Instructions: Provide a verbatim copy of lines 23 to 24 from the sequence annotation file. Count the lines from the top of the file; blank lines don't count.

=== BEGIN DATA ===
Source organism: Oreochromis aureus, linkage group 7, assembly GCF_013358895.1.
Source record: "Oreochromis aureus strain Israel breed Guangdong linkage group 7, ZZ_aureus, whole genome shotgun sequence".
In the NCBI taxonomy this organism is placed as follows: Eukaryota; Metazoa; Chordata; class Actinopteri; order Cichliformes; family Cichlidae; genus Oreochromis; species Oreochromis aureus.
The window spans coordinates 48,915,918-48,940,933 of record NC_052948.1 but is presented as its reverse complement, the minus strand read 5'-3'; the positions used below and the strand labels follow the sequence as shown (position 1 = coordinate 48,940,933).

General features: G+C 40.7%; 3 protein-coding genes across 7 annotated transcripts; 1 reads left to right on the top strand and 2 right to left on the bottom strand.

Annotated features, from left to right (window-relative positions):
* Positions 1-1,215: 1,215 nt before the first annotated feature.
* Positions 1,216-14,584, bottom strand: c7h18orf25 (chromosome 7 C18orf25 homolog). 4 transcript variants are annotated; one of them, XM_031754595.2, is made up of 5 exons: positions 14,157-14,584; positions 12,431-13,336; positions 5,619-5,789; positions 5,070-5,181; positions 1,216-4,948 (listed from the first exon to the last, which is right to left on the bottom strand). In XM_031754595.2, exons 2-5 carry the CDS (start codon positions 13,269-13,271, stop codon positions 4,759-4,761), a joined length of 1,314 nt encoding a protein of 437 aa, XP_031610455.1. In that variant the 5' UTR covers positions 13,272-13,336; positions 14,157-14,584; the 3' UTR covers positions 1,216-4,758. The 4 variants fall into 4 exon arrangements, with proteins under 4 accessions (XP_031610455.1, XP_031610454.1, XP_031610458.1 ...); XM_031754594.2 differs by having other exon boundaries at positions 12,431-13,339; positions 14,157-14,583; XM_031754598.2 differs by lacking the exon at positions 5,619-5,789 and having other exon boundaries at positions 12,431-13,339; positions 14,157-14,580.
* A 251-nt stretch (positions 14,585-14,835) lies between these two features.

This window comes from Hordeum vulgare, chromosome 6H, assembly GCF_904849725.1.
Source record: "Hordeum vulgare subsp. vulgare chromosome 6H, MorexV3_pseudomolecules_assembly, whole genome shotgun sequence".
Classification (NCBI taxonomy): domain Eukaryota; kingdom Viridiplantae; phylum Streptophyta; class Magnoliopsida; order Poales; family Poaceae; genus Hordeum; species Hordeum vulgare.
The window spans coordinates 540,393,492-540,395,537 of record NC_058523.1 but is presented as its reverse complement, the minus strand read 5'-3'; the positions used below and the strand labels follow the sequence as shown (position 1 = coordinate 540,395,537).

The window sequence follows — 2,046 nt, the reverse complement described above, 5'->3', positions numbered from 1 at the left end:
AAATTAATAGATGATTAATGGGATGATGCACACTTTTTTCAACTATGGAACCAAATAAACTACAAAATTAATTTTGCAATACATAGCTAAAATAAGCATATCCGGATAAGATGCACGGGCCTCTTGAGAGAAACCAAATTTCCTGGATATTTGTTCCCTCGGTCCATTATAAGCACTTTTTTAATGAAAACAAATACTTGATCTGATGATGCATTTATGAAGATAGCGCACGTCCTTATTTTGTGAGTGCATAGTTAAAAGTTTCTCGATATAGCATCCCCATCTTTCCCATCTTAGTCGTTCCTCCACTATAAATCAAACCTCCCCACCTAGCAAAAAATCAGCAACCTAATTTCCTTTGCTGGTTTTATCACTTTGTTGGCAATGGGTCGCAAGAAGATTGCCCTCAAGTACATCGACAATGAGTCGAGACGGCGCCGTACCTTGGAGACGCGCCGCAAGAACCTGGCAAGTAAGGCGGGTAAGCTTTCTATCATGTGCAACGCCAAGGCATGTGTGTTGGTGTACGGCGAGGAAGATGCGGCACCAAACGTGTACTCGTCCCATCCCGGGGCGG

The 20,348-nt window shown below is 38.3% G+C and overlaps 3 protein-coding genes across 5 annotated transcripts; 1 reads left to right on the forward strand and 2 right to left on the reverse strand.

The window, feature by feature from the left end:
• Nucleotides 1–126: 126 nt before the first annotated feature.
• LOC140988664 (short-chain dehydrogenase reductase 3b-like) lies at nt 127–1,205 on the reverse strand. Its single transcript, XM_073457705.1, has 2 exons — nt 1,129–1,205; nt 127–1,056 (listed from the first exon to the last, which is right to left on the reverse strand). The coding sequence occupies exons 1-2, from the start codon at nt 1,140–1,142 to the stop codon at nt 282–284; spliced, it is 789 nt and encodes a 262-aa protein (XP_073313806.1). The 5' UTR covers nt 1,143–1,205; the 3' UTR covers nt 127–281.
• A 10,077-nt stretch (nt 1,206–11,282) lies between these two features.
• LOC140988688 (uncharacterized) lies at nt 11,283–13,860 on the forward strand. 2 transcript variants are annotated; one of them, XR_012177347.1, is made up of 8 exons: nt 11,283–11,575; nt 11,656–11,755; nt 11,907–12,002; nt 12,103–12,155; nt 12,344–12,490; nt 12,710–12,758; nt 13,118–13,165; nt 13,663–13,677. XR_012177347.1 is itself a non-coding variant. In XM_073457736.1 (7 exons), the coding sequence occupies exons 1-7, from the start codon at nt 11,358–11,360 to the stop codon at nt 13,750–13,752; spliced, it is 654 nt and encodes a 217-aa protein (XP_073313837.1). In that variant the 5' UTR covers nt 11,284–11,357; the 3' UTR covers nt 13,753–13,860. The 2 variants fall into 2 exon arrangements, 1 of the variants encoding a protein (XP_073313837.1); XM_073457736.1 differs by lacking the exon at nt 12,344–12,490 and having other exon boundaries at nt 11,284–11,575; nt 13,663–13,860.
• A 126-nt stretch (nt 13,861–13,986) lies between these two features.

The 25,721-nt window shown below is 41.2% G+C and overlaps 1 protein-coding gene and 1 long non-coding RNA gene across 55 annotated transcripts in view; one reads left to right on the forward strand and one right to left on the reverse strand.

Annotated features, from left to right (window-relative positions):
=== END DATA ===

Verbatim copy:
The 25,721-nt window shown below is 41.2% G+C and overlaps 1 protein-coding gene and 1 long non-coding RNA gene across 55 annotated transcripts in view; one reads left to right on the forward strand and one right to left on the reverse strand.

Annotated features, from left to right (window-relative positions):